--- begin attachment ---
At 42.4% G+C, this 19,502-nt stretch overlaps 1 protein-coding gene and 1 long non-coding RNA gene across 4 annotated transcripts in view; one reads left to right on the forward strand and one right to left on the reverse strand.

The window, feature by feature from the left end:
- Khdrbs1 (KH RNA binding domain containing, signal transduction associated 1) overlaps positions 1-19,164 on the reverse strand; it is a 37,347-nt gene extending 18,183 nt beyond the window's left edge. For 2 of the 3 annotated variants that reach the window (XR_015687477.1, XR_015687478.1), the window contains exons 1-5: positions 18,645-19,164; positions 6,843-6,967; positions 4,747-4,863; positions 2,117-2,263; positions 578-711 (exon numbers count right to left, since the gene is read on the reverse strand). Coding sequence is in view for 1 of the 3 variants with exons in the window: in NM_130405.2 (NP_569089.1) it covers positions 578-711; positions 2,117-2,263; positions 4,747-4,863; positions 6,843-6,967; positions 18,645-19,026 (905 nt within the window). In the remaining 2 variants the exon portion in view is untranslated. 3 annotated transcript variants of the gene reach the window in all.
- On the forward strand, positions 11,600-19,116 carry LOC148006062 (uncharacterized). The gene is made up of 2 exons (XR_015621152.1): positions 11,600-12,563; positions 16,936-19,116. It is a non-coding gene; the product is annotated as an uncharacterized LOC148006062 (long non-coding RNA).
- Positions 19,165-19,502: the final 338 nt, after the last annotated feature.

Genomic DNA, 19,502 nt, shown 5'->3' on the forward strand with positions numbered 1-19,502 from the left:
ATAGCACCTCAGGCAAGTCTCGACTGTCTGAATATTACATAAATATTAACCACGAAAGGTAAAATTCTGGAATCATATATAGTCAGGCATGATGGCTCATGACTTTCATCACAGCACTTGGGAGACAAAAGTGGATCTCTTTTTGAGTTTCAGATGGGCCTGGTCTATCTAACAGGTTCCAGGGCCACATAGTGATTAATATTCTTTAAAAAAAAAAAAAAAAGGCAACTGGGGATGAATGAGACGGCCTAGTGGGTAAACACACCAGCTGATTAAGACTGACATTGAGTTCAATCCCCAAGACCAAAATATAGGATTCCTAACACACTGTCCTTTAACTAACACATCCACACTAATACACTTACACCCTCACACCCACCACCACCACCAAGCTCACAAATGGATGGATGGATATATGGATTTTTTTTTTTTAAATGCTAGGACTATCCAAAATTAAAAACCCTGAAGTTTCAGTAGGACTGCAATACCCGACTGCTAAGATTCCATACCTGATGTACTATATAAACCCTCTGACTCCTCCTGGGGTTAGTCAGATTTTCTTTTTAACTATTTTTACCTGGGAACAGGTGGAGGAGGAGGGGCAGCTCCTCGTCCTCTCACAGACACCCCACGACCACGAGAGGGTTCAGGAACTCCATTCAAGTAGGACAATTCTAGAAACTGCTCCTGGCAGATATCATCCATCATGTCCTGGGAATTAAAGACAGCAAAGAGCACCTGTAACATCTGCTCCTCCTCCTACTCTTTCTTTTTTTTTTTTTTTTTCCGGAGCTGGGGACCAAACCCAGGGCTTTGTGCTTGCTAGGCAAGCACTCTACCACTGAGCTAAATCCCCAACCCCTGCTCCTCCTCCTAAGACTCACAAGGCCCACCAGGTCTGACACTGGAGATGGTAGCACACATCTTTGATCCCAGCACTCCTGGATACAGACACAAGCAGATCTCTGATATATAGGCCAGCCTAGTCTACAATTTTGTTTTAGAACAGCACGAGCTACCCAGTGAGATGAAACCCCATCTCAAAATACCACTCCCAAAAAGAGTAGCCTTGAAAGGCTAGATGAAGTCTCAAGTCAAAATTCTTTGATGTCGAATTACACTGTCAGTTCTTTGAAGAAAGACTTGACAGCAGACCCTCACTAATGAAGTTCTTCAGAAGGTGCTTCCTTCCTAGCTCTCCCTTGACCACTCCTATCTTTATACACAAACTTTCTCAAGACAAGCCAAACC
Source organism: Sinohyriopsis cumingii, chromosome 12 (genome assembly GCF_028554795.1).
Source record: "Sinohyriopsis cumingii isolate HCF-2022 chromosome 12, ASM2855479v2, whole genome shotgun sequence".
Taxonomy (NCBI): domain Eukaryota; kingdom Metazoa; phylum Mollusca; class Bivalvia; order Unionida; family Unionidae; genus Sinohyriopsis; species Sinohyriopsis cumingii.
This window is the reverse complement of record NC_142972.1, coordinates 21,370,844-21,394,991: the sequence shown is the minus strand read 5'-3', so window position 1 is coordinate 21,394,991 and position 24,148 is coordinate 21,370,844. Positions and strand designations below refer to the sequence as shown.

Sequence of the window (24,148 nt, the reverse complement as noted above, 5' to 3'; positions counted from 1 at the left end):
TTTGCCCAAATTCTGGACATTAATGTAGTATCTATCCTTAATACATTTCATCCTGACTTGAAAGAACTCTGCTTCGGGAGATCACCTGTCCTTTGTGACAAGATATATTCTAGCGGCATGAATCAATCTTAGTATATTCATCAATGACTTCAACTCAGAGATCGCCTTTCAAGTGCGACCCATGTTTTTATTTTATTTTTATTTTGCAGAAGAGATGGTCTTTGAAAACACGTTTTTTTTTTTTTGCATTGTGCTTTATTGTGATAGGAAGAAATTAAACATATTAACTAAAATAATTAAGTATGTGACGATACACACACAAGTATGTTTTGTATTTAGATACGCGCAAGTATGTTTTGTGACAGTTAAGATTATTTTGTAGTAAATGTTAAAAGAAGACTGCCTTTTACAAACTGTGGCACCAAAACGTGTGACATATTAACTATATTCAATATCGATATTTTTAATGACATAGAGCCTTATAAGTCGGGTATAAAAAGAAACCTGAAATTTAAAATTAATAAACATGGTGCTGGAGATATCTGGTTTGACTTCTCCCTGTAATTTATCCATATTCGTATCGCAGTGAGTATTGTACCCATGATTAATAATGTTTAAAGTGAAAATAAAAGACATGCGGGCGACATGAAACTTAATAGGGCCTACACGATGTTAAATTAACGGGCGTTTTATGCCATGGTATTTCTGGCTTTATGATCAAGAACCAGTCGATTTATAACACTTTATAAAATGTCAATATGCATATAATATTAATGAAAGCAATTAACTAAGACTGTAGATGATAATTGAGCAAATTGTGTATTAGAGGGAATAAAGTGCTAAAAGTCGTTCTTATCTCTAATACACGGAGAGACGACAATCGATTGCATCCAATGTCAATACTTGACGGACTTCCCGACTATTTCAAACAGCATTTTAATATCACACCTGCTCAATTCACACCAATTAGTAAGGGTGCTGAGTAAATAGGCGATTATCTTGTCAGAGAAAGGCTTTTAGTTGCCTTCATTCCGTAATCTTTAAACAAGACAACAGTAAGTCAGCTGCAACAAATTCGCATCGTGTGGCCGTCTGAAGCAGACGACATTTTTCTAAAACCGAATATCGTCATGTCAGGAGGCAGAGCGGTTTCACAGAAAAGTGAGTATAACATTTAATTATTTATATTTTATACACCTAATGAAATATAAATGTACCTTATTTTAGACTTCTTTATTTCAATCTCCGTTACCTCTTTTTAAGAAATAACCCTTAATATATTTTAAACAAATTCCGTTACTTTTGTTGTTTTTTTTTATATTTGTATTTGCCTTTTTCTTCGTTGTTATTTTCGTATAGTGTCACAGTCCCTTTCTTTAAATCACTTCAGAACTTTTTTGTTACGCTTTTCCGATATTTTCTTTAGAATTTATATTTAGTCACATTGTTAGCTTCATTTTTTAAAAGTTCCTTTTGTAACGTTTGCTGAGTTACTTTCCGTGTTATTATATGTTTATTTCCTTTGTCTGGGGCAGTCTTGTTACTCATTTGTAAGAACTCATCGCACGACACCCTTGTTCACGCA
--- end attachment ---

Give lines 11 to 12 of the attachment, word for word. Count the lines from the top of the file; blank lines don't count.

This window is the reverse complement of record NC_142972.1, coordinates 21,370,844-21,394,991: the sequence shown is the minus strand read 5'-3', so window position 1 is coordinate 21,394,991 and position 24,148 is coordinate 21,370,844. Positions and strand designations below refer to the sequence as shown.

Sequence of the window (24,148 nt, the reverse complement as noted above, 5' to 3'; positions counted from 1 at the left end):